We've only got a few weeks left to enjoy summer's greatest treasure -- garage sales!
There are so many things I refuse to buy new because I know I can find them cheap on my neighbor's lawn.
Honestly, does anybody really buy brand new baby clothes? My 8-month-old has a plastic tub of clothing in every size -- enough to fit her until she's 4 years old. All of it was had for a song at yard sales. I laugh at most store "sales" I see on baby clothes. A five-pack of onesies on clearance for $15? I can get them for a nickel apiece! Kids grow so fast (the zero to three months phase lasts about a second), you can often find clothing that has never been worn.
If you're heading out, and I hope you are, a little planning goes a long way. Here are some things to keep in mind:
Scour your classified ads and map out your route. Target block sales first, then hit other sales that are grouped close together. That way, you'll spend more time treasure hunting and less time traveling.
Bring a truck or clean out your trunk. Sure, that dresser is just what you were looking for, but what good is it if you've got no way to bring it home?
Give it a good once-over. Look for stains and take a whiff for smoke or pet smells. Plug in appliances to make sure they work.
Bring a light bulb and batteries. Depending on what you're looking for, you might need them to see if things like lamps or electronic toys function.
Know your measurements. If you're looking for window treatments, measure your windows. If you're looking for a credenza, measure the space you need it to fit into. And bring a tape measurer to check the dimensions of potential buys.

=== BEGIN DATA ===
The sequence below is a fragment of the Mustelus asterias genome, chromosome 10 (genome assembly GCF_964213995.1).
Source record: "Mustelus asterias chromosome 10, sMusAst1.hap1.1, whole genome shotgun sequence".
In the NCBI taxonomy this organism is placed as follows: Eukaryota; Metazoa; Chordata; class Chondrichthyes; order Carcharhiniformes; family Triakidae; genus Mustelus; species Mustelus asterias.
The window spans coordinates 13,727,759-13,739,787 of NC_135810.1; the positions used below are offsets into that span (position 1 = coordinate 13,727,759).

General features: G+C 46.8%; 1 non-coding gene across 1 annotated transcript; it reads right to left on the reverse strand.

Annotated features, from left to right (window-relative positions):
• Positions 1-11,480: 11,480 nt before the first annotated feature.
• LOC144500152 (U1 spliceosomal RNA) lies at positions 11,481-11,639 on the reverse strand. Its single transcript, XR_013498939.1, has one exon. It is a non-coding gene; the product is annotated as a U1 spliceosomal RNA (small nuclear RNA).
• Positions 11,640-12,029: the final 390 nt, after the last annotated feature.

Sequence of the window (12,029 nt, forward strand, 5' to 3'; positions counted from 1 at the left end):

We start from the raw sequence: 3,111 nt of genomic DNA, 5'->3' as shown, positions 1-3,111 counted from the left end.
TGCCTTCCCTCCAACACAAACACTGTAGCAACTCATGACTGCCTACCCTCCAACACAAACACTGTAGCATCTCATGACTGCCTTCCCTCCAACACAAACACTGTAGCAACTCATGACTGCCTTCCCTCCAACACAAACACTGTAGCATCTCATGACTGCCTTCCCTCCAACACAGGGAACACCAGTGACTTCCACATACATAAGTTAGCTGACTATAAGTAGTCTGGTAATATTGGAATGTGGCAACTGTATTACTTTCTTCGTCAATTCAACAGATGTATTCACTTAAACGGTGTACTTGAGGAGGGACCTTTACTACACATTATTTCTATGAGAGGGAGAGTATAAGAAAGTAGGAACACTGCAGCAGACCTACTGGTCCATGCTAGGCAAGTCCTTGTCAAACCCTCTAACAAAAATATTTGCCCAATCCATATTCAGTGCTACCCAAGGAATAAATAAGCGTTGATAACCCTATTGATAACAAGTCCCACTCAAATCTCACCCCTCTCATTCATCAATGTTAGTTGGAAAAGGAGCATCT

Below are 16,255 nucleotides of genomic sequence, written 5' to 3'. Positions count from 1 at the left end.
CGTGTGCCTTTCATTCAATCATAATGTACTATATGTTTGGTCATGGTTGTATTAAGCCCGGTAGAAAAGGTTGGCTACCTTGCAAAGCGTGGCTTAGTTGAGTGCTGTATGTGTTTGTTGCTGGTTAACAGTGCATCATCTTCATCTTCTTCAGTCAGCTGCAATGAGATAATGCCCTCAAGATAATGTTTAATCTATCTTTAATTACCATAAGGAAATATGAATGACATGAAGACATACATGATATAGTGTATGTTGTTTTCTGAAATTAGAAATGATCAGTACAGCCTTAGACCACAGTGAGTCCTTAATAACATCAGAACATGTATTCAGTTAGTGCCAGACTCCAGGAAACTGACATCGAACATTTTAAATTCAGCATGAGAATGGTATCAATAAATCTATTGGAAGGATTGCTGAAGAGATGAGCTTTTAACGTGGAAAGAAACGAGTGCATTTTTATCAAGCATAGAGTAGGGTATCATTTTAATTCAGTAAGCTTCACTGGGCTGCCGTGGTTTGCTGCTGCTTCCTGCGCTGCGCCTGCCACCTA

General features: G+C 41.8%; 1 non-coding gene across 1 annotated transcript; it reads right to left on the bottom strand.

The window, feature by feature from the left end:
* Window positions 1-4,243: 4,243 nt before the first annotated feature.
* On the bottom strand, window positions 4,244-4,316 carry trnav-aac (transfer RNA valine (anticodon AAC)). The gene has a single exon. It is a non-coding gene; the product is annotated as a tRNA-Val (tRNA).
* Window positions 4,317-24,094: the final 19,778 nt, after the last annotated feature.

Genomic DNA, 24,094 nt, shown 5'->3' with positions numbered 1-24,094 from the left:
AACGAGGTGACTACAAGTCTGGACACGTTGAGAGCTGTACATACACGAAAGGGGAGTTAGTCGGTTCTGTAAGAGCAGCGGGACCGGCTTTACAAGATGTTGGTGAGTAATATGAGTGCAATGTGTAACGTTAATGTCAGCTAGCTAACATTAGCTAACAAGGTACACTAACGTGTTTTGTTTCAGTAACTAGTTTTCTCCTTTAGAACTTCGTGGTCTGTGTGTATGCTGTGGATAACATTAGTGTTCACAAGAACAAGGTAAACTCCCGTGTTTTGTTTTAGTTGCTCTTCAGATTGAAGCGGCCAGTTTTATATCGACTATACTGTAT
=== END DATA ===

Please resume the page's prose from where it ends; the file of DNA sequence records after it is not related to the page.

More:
Check board games for missing pieces. Games are a great garage sale buy, but only if everything you need is there. Keep in mind some pieces (such as dice) can be substituted. And game instructions can often be found online.
Go early or late. When it comes to garage sales, the early bird definitely gets the sterling silver serving platter. But don't be that person sniffing around while the seller is still setting up. That's annoying.
Waiting until the end of a sale can pay off, too. I once got a contractor bag filled with designer baby clothes, plus three baby quilts for $20.
Bring a list and set a budget, as with any other shopping trip. Bring change. Have plenty of ones, fives and an assortment of coins.
Don't haggle just to haggle. But if you want something and don't think it's worth the price listed, make an offer.
This is another reason you'll be glad you brought change. You'll look like a real cheapskate when you take out a $50 bill to pay for something you haggled down to a quarter.
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